how a game of poker is like retirement

Retirement Is Like A Game of Poker

I had a revelation the other day.

Retirement is like a game of poker. 

You don’t play poker?  That’s irrelevant for today’s post.  Heck, I haven’t played a hand in over 30 years.  Regardless, there are some fundamentals about the game that could lead to a better life in retirement.  Today, we’ll take a look at those and see how you can apply them in your life.

Retirement is like a game of poker. Apply some techniques from the game and improve your odds of a great retirement. Click To Tweet

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Retirement Is Like A Game of Poker

Readers sometimes question how I get my ideas for my posts.  In truth, it’s often a serendipitous path that leads to the words that appear on this page.  I think about various topics throughout my day, and some thoughts just bubble up into things I believe are worth writing (and, I hope, are worth reading).

Today’s post is a good example of that process.  It started with a reader comment on my post “Retirement Is Nothing Like I Thought It Would Be.” The comment stuck with me, as they often do, while I was walking my dogs in our woods.  Below is a portion of Brad’s comment that started it all:

“I did have one question – in reading this post and others I wonder if there is anything you’ve tried that hasn’t worked out since you retired and you stopped doing it and moved on?”

From that simple question, my brain eventually came up with the metaphor of a game of poker.  Don’t ask me how that happened, I haven’t a clue.  Regardless, the more I thought about it, the more I found it an appropriate mental picture for many aspects of retirement.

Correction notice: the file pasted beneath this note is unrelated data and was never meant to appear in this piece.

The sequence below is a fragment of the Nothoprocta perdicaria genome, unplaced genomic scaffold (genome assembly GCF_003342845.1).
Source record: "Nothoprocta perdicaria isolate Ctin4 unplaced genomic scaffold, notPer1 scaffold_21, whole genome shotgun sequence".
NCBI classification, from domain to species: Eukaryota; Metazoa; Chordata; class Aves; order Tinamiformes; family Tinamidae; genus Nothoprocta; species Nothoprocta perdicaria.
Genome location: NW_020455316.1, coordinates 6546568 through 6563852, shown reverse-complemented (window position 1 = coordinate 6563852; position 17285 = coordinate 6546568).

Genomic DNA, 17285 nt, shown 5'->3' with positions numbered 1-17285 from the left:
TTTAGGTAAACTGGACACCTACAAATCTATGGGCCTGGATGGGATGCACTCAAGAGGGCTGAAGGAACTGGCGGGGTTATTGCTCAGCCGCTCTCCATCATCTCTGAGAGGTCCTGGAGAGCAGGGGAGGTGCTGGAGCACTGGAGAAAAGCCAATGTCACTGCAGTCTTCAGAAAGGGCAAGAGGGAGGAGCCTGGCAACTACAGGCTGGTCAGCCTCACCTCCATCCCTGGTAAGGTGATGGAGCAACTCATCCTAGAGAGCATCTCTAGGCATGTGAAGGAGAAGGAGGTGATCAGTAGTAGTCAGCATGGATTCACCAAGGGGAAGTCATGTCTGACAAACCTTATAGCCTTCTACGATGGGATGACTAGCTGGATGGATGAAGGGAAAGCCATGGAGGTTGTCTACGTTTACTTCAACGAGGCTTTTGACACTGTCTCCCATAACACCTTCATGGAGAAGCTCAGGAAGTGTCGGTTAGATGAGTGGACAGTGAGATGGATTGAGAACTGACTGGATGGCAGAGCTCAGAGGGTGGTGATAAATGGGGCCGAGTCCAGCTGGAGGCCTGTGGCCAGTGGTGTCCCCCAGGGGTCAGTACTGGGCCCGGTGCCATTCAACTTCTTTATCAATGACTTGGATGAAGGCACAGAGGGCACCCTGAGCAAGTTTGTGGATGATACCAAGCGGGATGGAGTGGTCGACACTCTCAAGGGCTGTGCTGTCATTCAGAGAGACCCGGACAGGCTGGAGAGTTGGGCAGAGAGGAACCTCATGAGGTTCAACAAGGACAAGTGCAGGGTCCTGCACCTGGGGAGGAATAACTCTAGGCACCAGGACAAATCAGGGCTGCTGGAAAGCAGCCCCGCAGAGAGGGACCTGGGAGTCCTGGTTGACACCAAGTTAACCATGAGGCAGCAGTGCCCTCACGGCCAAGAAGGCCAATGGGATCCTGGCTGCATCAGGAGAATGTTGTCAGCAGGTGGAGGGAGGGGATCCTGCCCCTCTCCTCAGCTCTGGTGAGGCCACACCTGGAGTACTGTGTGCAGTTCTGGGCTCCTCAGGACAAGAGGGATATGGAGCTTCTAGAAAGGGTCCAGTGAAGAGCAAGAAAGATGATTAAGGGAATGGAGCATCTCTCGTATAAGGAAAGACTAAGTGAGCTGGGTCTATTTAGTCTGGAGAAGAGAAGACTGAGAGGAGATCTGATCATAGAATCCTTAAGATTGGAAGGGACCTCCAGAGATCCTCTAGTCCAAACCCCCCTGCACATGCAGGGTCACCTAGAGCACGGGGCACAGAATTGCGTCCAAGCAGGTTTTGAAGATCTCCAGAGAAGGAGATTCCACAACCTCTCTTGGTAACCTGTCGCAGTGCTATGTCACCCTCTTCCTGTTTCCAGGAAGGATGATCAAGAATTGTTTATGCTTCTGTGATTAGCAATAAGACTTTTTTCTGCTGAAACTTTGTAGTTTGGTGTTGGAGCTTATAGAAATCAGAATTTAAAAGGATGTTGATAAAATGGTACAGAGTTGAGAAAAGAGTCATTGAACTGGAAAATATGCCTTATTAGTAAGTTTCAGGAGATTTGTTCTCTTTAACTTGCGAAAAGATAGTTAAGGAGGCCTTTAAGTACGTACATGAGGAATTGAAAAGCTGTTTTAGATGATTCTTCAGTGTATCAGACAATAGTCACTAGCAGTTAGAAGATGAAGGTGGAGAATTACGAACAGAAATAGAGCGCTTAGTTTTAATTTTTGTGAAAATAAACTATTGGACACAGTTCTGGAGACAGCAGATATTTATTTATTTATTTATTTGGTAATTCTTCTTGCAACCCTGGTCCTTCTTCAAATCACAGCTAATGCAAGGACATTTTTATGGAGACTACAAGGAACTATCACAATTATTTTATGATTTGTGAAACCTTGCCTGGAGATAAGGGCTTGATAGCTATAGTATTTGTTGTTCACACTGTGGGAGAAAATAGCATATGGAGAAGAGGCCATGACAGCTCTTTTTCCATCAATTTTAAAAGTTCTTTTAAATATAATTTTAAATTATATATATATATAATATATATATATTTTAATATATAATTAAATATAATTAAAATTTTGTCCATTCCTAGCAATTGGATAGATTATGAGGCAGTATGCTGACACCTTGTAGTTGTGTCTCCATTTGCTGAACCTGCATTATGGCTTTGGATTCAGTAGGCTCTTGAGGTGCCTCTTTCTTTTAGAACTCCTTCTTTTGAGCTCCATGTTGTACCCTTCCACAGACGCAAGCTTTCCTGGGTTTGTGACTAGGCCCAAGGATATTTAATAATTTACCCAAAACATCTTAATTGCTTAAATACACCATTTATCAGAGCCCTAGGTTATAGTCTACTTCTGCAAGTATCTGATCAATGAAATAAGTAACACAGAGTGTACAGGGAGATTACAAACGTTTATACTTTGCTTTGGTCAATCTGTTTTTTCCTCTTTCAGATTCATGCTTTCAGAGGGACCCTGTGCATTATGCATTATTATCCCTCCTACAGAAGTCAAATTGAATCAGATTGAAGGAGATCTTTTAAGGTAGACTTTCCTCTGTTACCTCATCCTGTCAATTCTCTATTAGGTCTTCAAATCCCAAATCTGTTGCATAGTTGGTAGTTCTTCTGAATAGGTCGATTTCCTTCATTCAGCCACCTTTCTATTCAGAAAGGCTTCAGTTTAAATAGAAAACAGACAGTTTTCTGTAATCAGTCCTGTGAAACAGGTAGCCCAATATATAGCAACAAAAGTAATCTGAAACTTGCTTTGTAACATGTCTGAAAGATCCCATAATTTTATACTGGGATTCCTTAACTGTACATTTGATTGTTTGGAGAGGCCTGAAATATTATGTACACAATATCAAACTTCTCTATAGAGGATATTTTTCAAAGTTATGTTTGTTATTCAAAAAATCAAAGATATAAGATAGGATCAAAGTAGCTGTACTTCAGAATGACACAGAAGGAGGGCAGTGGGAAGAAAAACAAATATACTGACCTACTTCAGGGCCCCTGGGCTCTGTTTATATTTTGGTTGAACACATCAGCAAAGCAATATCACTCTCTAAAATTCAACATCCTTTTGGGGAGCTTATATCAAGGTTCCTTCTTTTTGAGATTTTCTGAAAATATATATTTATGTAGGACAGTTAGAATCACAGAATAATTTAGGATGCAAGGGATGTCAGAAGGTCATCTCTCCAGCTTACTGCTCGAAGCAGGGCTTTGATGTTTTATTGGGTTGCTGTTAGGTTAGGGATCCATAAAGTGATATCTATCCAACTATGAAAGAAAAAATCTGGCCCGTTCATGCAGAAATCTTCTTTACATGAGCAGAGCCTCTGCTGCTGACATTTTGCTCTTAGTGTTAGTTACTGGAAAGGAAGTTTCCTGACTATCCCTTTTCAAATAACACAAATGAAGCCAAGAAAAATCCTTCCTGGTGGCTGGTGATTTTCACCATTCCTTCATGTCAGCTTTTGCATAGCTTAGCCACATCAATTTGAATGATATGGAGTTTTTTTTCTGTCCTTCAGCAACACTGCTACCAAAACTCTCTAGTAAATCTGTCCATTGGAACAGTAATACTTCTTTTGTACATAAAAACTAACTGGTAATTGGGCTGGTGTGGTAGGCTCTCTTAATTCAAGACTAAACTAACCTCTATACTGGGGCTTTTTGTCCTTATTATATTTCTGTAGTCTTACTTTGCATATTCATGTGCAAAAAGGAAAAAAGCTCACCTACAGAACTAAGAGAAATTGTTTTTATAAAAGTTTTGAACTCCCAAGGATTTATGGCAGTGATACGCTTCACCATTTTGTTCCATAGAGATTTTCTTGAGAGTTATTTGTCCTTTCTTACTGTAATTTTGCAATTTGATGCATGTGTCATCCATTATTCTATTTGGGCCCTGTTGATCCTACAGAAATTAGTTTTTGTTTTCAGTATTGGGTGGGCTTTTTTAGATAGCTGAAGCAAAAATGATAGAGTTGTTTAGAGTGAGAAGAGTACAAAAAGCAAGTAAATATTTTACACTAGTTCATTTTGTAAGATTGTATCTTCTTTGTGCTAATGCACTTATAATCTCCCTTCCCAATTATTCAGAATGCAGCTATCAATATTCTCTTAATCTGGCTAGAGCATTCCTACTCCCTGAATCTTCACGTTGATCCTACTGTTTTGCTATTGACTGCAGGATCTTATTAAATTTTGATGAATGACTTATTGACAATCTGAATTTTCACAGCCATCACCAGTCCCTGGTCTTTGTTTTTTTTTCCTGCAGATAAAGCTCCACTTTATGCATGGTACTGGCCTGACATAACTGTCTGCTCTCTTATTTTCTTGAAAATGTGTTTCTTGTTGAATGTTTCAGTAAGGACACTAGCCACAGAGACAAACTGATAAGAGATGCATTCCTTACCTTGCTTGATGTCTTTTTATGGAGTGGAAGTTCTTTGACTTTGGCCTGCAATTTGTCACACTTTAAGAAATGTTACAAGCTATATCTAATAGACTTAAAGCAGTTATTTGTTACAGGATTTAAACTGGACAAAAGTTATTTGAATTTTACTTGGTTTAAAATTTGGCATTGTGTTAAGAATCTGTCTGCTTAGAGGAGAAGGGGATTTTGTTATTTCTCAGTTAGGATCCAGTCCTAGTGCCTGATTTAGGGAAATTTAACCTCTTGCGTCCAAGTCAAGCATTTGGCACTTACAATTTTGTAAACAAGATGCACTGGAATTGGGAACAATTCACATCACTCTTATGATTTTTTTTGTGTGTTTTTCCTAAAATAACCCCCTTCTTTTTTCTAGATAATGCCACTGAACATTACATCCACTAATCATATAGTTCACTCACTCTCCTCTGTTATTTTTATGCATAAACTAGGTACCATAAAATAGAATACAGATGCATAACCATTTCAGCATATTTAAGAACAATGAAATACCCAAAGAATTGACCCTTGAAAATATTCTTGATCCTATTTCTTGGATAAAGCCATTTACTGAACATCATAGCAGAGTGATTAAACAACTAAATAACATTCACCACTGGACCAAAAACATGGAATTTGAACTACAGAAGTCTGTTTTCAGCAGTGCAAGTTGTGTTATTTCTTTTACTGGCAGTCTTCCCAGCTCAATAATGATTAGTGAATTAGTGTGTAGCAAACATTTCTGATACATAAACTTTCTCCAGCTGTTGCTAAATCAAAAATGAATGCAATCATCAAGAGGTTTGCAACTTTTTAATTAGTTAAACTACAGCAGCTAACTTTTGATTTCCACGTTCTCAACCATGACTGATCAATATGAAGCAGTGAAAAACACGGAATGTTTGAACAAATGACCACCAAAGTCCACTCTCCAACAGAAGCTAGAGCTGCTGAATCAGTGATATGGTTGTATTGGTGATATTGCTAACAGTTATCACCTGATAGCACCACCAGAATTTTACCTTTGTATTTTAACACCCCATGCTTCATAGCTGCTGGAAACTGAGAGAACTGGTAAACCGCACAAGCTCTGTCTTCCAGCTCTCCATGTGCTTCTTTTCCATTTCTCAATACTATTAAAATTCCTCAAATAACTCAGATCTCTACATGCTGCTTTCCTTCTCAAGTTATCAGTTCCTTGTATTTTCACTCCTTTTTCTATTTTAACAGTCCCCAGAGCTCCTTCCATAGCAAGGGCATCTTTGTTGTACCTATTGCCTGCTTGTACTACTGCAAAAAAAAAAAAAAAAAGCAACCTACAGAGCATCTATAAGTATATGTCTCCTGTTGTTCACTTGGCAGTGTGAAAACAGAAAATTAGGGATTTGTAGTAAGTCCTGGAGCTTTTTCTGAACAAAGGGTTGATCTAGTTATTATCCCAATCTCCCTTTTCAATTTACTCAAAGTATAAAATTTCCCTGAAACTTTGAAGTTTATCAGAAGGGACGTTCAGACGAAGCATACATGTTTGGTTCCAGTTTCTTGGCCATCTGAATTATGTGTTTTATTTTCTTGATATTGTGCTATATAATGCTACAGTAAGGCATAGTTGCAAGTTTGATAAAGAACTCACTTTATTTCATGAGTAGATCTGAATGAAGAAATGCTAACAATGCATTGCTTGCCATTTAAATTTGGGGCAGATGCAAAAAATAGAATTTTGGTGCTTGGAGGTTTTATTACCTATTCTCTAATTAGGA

I hope you’ll agree.

With that as my intro, the following are ways that a game of poker is like retirement.

your starting hand in a game of poker

You Start With Some Cards In Your Hand

On the day you retire, you hold some cards in your hand.  Unlike in poker, you selected some of those cards.  Others, you were dealt.  You hold what you hold. How you play that hand in “Retirement Poker” can have a profound impact on your life.

Unlike poker, however, there’s no “rule” on how many cards you can hold.  The game also lasts much, much longer than a typical card game.  Settle in and relax, you’re going to be playing this game for a while.

You’re Free To Discard Cards You Don’t Like  

THIS was the thought that triggered today’s post, and it comes as a direct response to the question Brad raised in his comment.  Summarized, he asked if there’s anything I’ve tried that hasn’t worked out…you stopped doing it and moved on?

The Simple Answer?  “Absolutely.”

We’re all free to discard any of the cards we’d like, at any time. In fact, I’d encourage you to make a habit of it. Be proud of the moment you recognize a card that you no longer need and your courage in laying it down.  

An example:  While I was still working, I’d often take time to go fishing when we came to our mountain cabin on vacations.  I figured that was a card I’d play a lot in retirement.  I’ve not fished in over a year.  I don’t really know why, I’ve just had other things going on that I’ve placed a higher value on.  Things that I enjoy more.  In hindsight, I’ve discarded the fishing card from my hand (for now).  Maybe I’ll pick it back up later.  That’s the great thing about the Retirement Poker game, you can put cards down, or pick them up, at will. 

A great thing about the Retirement Poker game is that you can put cards down, or pick them up, at will. Click To Tweet

Always look for cards to discard. If something isn’t interesting to you anymore, simply place it on the table.  Sometimes, it’s more valuable to discard a card to make room for a better one.

What’s the lowest value card you’re currently holding?   Why are you still holding it?

You’re Free To Draw New Cards 

Just as in poker, the game of Retirement Poker allows you to draw new cards.  The difference in retirement is that you can continue to draw new cards as often as you’d like.  There’s also no limit on how many you’d like to draw.

As I wrote in my book, one of the biggest Keys To A Successful Retirement is to pursue your curiosity.  If something interests you, pursue it.  Take the first step.  Draw that card, and put it in your hand.  It doesn’t cost much to explore that new card, and you can always discard it later if it doesn’t serve you well.